- The Creativity Code, by Marcus du Sautoy
This is the first of a series of reviews of books I have been reading in order to provide at least a veneer of familiarity with the material on AI that I am subjecting to critical analysis. Marcus du Sautoy’s book should be the easiest to review, because du Sautoy is a mathematician and his book recounts a mathematician’s attempt to come to grips with the implications of recent developments in AI, some of them dramatic, for the future of his own profession, which is also mine. The title announces that du Sautoy wants to understand, and to help his readers understand, what AI may mean for the future of human creativity more generally, but it is clear that mathematics is very much on his mind, as it is on mine.…
At one point du Sautoy defines his existential crisis as concern “whether the job of being a mathematician would continue to be a human one.” This is where the ways he and I understand “existential” subtly diverge. I have written on this newsletter, and I will be writing again, that mathematics is “one of the innumerable ways that humans have found to infuse our lives with meaning.” That is not a job description. From beginning to end du Sautoy’s book makes it clear that he doesn’t really think of mathematics or any creative activity as a “job,” but when the word appears in sentences about machines replacing human mathematicians, as it does consistently, it’s a hint that someone is looking at the wrong existential crisis.…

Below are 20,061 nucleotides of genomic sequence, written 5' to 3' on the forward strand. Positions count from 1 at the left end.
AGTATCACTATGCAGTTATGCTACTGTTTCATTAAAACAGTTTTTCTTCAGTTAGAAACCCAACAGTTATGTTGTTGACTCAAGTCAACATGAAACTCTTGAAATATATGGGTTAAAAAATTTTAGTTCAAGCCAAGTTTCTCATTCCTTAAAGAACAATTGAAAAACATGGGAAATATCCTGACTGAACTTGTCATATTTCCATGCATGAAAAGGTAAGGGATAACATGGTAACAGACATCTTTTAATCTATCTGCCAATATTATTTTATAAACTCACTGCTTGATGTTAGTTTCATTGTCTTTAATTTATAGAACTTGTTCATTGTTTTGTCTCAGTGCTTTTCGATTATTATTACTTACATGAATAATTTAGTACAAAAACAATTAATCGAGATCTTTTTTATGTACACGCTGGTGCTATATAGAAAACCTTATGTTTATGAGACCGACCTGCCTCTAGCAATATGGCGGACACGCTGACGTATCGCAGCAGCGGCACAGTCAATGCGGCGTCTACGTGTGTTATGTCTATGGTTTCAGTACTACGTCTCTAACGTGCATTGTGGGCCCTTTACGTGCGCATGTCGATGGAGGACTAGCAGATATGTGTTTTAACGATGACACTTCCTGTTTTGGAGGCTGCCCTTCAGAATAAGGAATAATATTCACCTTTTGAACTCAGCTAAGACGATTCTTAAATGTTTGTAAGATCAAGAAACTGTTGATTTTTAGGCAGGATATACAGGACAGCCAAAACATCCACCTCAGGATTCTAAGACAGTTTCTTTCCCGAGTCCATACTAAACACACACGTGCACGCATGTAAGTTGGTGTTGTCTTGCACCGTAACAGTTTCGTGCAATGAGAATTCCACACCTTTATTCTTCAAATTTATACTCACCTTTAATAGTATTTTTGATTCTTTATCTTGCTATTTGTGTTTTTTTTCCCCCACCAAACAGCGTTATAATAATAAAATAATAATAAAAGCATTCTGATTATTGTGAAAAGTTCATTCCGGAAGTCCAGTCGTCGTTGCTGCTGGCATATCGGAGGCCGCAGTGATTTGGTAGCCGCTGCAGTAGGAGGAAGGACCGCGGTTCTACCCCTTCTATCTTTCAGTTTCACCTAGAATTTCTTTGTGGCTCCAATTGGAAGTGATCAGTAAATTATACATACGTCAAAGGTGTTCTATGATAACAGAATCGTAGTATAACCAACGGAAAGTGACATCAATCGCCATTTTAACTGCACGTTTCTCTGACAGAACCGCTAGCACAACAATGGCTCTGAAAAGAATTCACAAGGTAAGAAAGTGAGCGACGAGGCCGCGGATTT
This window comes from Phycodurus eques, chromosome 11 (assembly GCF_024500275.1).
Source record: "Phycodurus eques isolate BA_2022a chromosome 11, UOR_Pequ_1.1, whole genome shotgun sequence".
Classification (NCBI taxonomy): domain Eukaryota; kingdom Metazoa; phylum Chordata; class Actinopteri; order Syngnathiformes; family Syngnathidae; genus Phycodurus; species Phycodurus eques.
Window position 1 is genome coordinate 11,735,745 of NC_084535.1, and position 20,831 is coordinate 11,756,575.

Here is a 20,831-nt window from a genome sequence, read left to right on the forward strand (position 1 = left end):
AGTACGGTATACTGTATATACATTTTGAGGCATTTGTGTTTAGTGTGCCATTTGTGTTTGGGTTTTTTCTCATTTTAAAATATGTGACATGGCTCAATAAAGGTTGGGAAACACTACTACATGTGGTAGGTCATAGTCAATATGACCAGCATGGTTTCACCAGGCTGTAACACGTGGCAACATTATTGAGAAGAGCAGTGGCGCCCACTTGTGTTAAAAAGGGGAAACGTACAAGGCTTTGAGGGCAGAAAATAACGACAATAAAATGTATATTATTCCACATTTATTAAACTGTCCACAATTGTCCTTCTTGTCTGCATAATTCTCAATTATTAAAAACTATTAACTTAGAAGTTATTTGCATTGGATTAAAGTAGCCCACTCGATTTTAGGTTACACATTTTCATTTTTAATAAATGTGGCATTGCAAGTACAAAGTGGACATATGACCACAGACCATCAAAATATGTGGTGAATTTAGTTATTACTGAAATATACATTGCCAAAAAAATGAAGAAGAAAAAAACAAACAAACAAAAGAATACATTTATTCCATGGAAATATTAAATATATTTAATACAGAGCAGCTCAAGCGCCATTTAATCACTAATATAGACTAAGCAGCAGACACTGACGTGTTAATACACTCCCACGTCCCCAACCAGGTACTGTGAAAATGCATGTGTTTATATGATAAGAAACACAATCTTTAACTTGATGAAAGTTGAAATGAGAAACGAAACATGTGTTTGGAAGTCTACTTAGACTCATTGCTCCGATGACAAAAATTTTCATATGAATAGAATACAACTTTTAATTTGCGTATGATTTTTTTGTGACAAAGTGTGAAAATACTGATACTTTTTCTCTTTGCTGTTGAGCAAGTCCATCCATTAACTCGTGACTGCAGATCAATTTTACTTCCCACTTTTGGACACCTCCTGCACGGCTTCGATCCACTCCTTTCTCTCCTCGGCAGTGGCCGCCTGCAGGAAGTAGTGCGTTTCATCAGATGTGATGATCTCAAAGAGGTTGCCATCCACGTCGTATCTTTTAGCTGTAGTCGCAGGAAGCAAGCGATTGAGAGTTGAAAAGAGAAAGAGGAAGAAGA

2. Human Compatible, by Stuart Russell
Comment here on this week’s entry on the Substack newsletter.
I think your explanation of the term “deep learning” is off from how it is used in the field of machine learning. Deep learning refers to the use of deep neural networks, i.e. those containing a large number of layers. “The machine mainly trains itself” could instead be used to describe “supervised learning” or “self-supervised learning”. (When you fill out ReCaptchas you are, in machine learning parlance, “supervising” some network running at Google, which is almost certainly deep).
For me the biggest determiner of the creativity of machine learning models, or other software, is not the difficulty of explaining where it came from (which seems like a rather dismal goal to shoot for) but rather the extent to which humans can learn interesting ideas from it. For example, I understand AlphaZero taught human chess players ideas, such as certain ways of attacking pawns, that they have gone on to apply in their games.
In fact some of these ideas were incorporated into Stockfish, which until recently was a good old-fashioned AI built on years of manually inputted human knowledge, based on searching through positions in a human-comprehensible way (if not replicable by humans in anything approaching the same amount of time) and then evaluating them by a human-chosen function. Using this they were able to defeat LeelaChess Zero, an open-source program built along the same lines as AlphaZero, at several computer Chess competitions until the maintainers of Stockfish too turned to machine learning methods once a way was found to make them compatible with Fishtest (the collaborative, community-based source of Stockfish’s strength).